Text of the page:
McGILLIGAN: This better be some type of genius managerial strategy Bobby Valentine picked up in Japan because that’s the only way his Sunday night comments make sense.
Here’s what Valentine said on WHDH’s SportsXtra show regarding third baseman Kevin Youkilis:
“I don’t think he’s as physically or emotionally into the game as he has been in the past for some reason.”
Kevin Youkilis struggled in the first two series of the season.
There weren’t many Boston Red Sox that didn’t. However, Youkilis hits in a coveted spot usually between Adrian Gonzalez and David Ortiz, so his value is high for a team expected to have one of the best offenses this year.
So when he turned it around in the past three games – all wins against the Tampa Bay Rays – things seemed to be swinging in the Red Sox favour.
Then came the out-of-nowhere criticisms of Youkilis by Valentine following a 6-4 win on Sunday.
In three-straight wins, Youkilis is hitting .400 with three RBI and six runs scored. Prior to the three wins he was 2-20 with six strikeouts and 10 men left on base for a club that went 1-5.
This is why Valentine’s comments make no sense. If you criticize a guy in the media, it usually occurs when he’s playing poorly and the team is struggling, not when things are going good.
Another oddity of the statement is Youkilis “not being emotionally into the game.” This is something no one has ever said about the Greek God of Walks (to be fair I referred to him as the Greek God of Walking Back to the Dugout during his early struggles).
The statement led to some interesting comments from Red Sox leader Dustin Pedroia.
“I don’t know what Bobby’s trying to do, but that’s not the way we do things here,” said Pedroia on MLB.com. “Maybe that stuff works in Japan.”
Youkilis said he was confused by Valentine’s comments and said it wasn’t how he saw it. For his part Valentine apologized to Youkilis and offered this explanation on MLB.com.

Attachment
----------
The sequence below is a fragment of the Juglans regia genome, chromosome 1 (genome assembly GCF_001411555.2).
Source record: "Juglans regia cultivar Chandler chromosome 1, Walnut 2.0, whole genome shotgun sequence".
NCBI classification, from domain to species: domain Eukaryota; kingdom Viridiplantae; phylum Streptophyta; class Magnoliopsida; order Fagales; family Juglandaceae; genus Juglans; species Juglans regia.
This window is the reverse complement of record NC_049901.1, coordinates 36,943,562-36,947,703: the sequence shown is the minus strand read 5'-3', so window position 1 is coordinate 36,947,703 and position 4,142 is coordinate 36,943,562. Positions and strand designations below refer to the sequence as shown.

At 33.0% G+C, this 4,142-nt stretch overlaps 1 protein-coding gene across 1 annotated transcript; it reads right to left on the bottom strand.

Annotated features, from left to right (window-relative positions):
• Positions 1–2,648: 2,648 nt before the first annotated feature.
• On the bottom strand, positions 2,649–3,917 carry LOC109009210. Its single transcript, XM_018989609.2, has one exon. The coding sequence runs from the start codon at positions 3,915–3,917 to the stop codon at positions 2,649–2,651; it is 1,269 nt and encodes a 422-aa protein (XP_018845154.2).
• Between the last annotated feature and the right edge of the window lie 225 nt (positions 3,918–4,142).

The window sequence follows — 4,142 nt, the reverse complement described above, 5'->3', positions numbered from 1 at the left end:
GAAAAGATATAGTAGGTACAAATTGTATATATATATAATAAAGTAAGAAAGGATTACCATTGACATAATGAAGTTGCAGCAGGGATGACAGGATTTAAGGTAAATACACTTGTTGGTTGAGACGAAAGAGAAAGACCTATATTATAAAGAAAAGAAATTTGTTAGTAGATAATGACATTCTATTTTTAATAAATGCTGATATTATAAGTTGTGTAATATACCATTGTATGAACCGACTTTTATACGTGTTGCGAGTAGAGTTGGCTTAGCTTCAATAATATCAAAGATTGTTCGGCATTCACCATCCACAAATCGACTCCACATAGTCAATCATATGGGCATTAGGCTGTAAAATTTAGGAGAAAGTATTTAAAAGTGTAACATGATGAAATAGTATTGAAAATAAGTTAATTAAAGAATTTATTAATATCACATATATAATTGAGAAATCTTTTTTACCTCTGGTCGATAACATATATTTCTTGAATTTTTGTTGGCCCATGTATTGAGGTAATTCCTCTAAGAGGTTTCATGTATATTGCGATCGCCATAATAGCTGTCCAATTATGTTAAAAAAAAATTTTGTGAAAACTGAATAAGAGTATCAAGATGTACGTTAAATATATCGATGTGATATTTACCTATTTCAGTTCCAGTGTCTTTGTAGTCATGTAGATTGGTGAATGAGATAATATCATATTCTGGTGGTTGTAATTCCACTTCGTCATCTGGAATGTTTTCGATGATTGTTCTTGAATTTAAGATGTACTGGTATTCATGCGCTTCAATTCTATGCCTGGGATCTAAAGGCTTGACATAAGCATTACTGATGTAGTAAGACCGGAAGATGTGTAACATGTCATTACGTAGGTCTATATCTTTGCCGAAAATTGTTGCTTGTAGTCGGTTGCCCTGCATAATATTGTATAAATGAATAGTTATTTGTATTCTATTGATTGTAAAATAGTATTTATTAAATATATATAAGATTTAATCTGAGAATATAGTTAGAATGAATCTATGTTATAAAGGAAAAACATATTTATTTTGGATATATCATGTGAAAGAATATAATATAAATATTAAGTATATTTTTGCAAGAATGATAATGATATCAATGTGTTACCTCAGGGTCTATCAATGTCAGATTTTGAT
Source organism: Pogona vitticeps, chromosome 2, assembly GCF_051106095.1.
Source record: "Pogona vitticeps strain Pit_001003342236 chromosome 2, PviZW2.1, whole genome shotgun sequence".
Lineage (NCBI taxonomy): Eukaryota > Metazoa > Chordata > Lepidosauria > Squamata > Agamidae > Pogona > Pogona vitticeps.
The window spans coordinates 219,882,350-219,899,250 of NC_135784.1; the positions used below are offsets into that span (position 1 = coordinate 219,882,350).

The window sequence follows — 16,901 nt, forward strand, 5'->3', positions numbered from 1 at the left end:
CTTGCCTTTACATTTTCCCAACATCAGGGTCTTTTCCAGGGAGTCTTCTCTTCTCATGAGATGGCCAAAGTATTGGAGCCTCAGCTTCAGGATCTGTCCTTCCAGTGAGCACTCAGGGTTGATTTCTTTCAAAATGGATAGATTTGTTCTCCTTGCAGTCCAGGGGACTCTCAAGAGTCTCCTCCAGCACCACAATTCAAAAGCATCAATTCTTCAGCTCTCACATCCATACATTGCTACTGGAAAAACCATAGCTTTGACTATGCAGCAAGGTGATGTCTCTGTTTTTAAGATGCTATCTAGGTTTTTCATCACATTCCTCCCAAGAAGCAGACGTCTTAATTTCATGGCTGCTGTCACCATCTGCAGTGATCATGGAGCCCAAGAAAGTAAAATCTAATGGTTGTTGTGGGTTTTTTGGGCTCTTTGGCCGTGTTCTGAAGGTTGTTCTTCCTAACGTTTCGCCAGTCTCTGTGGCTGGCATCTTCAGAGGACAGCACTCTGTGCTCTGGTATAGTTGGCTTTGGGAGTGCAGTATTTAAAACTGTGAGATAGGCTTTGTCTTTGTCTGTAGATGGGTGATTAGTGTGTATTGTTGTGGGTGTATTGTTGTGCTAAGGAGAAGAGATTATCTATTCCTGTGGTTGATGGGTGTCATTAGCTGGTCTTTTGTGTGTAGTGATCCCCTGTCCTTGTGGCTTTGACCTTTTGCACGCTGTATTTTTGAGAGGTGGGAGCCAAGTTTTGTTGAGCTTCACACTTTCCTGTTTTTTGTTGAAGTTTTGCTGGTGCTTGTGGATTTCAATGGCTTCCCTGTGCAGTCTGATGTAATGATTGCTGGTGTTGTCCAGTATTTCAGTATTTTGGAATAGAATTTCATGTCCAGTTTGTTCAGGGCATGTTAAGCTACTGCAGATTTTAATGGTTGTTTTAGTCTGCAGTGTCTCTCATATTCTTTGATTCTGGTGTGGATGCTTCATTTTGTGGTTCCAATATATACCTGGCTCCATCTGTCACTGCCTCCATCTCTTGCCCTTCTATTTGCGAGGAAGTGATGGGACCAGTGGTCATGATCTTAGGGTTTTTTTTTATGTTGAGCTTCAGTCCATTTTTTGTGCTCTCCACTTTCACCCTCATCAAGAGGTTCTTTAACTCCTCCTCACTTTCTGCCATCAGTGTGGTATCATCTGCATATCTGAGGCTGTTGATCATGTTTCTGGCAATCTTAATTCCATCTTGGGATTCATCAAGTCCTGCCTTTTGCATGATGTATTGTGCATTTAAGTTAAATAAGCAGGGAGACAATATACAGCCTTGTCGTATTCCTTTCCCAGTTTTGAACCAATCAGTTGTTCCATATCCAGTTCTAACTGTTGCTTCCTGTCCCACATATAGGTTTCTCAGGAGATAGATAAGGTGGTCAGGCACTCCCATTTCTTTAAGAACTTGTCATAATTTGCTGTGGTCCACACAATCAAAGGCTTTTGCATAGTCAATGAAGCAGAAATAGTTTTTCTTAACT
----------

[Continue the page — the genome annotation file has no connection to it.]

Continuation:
“I answered the question that, I think the question was, ‘It’s not Youk-like the way he’s playing.’ I think that was the question I answered,” Valentine said. “I should have explained that his swing isn’t what he wants it to be. The physical part of his swing is frustrating. Frustration leads to emotion. I haven’t seen him break as many helmets as I’ve seen on TV. It just seemed different.
“At the end of the thing, I said I don’t know what the reason is because I haven’t been here long enough. I don’t know why his swing isn’t exactly the way he wants it to be and why he wasn’t throwing as many helmets. I thought it was rather innocuous. Matter of fact, it seemed like they were trying to bang him and I started out by saying how good his at-bats were that day, his two walks.”
The key statement is “I haven’t been here long enough.” I won’t pretend to know the intricacies of major league managing, but if you haven’t been there long enough to form an opinion why make a statement.
This may amount to nothing in the end, but isn’t it too early for the manager to be apologizing for statements (non-Castro related) and team leaders having to step in and defend teammates. Perhaps this is a strategy Bobby V is employing that will have long term benefits and I will look back and call him a genius. Perhaps.
Here’s the thing, the Sox are winning. So if that continue this all goes away, if not we should prepare ourselves for the inundation of stories and call-in shows asking the question ‘Has Bobby V already lost the clubhouse?’
One thing is for sure, there’s not going to be a dull moment this season in Beantown.